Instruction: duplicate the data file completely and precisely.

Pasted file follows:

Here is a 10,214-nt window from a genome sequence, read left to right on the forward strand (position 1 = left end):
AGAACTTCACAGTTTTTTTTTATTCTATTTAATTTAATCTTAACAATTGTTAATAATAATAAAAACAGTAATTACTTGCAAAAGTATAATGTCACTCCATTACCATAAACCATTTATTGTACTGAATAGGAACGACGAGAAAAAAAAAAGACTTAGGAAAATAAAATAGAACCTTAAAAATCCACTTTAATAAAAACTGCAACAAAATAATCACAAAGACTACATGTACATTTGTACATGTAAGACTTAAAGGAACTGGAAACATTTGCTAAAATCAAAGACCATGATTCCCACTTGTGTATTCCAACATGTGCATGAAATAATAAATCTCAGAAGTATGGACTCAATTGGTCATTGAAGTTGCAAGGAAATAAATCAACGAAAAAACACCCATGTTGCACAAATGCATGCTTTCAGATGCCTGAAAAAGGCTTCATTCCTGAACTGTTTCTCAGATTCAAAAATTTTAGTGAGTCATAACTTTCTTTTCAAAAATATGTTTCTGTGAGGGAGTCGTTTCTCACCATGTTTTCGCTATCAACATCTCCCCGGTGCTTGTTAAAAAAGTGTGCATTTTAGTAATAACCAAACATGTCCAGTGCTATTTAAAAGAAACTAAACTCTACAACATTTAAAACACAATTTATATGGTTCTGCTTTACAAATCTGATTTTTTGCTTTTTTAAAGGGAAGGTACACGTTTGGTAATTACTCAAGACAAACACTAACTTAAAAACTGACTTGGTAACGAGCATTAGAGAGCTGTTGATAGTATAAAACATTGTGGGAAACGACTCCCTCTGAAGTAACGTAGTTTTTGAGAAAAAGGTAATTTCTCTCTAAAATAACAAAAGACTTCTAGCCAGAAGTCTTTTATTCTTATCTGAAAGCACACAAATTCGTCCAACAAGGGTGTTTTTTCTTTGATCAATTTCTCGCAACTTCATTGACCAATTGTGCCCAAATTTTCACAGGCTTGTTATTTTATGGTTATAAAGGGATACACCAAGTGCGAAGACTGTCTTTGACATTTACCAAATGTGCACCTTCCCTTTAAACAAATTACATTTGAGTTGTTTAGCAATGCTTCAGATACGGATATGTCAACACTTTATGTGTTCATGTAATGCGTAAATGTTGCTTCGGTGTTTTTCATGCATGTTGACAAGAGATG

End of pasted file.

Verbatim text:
Here is a 10,214-nt window from a genome sequence, read left to right on the forward strand (position 1 = left end):
AGAACTTCACAGTTTTTTTTTATTCTATTTAATTTAATCTTAACAATTGTTAATAATAATAAAAACAGTAATTACTTGCAAAAGTATAATGTCACTCCATTACCATAAACCATTTATTGTACTGAATAGGAACGACGAGAAAAAAAAAAGACTTAGGAAAATAAAATAGAACCTTAAAAATCCACTTTAATAAAAACTGCAACAAAATAATCACAAAGACTACATGTACATTTGTACATGTAAGACTTAAAGGAACTGGAAACATTTGCTAAAATCAAAGACCATGATTCCCACTTGTGTATTCCAACATGTGCATGAAATAATAAATCTCAGAAGTATGGACTCAATTGGTCATTGAAGTTGCAAGGAAATAAATCAACGAAAAAACACCCATGTTGCACAAATGCATGCTTTCAGATGCCTGAAAAAGGCTTCATTCCTGAACTGTTTCTCAGATTCAAAAATTTTAGTGAGTCATAACTTTCTTTTCAAAAATATGTTTCTGTGAGGGAGTCGTTTCTCACCATGTTTTCGCTATCAACATCTCCCCGGTGCTTGTTAAAAAAGTGTGCATTTTAGTAATAACCAAACATGTCCAGTGCTATTTAAAAGAAACTAAACTCTACAACATTTAAAACACAATTTATATGGTTCTGCTTTACAAATCTGATTTTTTGCTTTTTTAAAGGGAAGGTACACGTTTGGTAATTACTCAAGACAAACACTAACTTAAAAACTGACTTGGTAACGAGCATTAGAGAGCTGTTGATAGTATAAAACATTGTGGGAAACGACTCCCTCTGAAGTAACGTAGTTTTTGAGAAAAAGGTAATTTCTCTCTAAAATAACAAAAGACTTCTAGCCAGAAGTCTTTTATTCTTATCTGAAAGCACACAAATTCGTCCAACAAGGGTGTTTTTTCTTTGATCAATTTCTCGCAACTTCATTGACCAATTGTGCCCAAATTTTCACAGGCTTGTTATTTTATGGTTATAAAGGGATACACCAAGTGCGAAGACTGTCTTTGACATTTACCAAATGTGCACCTTCCCTTTAAACAAATTACATTTGAGTTGTTTAGCAATGCTTCAGATACGGATATGTCAACACTTTATGTGTTCATGTAATGCGTAAATGTTGCTTCGGTGTTTTTCATGCATGTTGACAAGAGATG